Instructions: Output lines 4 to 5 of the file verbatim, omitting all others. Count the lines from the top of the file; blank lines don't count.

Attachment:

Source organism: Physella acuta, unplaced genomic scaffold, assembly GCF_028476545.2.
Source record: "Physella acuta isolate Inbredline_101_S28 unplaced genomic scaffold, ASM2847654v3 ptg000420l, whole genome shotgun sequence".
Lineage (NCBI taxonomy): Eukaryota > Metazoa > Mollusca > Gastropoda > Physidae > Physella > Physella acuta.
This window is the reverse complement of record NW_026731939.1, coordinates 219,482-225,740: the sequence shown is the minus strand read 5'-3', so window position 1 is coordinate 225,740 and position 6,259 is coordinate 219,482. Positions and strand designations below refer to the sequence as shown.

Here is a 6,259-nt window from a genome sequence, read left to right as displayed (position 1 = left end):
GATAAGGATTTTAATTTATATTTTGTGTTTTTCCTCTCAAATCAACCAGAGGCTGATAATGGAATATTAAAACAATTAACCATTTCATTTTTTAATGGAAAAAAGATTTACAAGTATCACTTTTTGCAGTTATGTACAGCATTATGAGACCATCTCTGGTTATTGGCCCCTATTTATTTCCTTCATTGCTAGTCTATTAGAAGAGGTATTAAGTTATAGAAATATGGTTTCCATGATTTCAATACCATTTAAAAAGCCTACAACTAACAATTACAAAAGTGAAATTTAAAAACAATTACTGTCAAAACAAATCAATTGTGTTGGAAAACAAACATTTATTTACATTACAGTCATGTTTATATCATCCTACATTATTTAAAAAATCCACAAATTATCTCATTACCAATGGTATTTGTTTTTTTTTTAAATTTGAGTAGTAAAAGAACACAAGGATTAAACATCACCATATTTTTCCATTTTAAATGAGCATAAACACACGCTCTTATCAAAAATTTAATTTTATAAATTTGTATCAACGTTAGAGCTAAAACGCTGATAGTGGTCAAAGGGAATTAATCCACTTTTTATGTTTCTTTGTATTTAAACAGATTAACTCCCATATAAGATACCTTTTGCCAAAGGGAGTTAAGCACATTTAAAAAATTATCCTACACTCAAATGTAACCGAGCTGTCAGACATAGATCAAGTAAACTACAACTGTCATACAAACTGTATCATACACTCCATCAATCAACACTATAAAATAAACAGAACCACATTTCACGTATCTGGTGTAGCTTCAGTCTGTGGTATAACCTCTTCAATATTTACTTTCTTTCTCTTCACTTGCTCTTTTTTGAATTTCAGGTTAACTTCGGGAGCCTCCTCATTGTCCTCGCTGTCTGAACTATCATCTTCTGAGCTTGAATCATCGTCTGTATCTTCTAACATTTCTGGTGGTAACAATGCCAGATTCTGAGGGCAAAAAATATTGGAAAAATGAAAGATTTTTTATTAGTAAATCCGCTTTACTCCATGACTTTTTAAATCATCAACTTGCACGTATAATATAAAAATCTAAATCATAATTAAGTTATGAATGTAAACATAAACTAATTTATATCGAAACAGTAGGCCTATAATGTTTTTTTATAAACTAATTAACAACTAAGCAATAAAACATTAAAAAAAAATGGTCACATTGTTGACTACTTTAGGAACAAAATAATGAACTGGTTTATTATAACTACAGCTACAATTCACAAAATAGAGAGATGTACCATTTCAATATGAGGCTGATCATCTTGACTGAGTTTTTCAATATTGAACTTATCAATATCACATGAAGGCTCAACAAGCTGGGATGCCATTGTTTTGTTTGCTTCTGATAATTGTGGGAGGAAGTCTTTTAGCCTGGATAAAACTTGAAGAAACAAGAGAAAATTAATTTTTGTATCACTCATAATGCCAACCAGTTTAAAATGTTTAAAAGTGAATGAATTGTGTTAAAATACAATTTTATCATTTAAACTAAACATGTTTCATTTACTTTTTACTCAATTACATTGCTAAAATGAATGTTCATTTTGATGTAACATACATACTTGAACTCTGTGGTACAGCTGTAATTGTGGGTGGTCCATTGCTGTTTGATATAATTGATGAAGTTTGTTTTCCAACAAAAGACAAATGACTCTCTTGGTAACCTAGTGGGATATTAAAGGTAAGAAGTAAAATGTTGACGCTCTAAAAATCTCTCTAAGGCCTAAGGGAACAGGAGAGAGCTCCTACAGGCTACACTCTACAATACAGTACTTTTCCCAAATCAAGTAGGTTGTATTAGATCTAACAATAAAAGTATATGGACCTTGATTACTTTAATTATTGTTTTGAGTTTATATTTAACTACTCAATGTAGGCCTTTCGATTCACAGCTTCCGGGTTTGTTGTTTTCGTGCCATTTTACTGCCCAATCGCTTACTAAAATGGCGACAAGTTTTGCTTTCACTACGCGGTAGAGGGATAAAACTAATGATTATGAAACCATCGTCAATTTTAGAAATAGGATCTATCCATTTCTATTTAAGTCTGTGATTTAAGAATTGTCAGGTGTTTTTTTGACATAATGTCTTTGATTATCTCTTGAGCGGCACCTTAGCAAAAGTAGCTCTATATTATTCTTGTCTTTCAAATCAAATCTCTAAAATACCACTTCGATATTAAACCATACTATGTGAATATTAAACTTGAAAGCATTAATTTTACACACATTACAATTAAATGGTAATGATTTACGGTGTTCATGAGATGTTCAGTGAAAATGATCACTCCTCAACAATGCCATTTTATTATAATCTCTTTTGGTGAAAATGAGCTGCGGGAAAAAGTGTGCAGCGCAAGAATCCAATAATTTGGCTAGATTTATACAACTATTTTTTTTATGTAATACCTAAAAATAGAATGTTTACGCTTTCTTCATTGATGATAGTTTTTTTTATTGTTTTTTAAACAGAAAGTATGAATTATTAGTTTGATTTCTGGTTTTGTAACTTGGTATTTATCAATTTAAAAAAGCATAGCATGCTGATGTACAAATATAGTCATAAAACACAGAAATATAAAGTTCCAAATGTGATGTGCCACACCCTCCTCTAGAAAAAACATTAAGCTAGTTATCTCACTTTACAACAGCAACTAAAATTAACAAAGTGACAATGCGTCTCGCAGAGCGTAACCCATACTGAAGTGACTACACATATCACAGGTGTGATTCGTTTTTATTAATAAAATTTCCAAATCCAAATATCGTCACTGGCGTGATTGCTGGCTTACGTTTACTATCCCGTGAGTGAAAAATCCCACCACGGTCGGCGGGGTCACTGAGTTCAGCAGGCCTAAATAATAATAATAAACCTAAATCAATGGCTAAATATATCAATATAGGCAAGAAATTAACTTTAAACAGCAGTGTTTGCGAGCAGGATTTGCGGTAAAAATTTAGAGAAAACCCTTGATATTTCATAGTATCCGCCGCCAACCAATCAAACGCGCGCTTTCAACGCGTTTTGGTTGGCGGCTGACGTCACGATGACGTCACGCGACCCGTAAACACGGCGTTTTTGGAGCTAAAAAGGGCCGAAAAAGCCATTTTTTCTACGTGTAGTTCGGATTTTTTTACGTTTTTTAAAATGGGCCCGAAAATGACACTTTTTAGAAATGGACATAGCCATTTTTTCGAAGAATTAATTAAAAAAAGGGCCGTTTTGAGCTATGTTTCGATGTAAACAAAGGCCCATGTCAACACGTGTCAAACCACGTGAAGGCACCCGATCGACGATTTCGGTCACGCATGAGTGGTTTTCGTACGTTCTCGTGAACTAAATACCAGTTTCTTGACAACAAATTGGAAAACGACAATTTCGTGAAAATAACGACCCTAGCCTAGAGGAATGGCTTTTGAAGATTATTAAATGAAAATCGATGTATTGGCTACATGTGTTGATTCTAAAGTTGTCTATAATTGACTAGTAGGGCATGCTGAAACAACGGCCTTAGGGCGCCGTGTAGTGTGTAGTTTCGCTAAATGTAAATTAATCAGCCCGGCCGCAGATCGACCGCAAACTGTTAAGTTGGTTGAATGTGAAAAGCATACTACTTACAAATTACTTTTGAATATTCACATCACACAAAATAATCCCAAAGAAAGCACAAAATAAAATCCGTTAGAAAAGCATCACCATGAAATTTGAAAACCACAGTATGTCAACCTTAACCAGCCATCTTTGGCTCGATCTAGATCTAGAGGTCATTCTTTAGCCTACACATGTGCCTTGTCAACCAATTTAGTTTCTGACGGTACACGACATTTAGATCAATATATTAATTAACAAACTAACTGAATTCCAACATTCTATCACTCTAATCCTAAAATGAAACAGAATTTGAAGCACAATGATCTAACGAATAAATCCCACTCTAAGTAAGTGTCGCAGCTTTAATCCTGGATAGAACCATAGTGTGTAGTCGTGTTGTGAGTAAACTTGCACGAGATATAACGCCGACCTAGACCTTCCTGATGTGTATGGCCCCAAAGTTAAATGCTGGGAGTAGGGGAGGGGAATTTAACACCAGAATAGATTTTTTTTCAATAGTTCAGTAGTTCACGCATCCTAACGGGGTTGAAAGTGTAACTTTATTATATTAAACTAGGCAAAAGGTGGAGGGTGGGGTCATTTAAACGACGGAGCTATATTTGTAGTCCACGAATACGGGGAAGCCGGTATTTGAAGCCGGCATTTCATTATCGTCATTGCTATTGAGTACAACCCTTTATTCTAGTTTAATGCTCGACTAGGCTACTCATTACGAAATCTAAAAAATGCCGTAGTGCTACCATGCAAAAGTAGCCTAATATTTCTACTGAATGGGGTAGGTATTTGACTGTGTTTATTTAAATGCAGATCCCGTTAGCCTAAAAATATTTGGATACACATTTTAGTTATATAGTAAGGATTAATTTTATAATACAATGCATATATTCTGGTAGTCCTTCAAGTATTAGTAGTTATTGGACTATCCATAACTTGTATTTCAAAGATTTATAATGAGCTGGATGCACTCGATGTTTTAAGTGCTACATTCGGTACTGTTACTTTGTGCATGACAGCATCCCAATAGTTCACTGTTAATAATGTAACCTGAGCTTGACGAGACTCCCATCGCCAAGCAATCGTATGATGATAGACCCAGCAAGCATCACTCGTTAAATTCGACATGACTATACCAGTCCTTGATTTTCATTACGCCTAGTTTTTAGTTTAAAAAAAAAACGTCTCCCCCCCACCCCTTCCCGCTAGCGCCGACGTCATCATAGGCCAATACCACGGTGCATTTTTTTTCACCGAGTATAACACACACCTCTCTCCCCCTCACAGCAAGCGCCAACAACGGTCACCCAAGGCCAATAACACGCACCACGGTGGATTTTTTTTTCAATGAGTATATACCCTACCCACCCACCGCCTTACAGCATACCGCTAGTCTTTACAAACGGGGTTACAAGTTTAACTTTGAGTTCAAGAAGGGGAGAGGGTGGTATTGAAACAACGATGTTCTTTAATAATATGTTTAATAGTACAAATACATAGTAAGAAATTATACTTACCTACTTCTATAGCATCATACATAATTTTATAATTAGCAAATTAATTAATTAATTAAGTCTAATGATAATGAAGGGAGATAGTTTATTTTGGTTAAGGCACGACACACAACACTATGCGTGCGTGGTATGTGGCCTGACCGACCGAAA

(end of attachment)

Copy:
This window is the reverse complement of record NW_026731939.1, coordinates 219,482-225,740: the sequence shown is the minus strand read 5'-3', so window position 1 is coordinate 225,740 and position 6,259 is coordinate 219,482. Positions and strand designations below refer to the sequence as shown.

Here is a 6,259-nt window from a genome sequence, read left to right as displayed (position 1 = left end):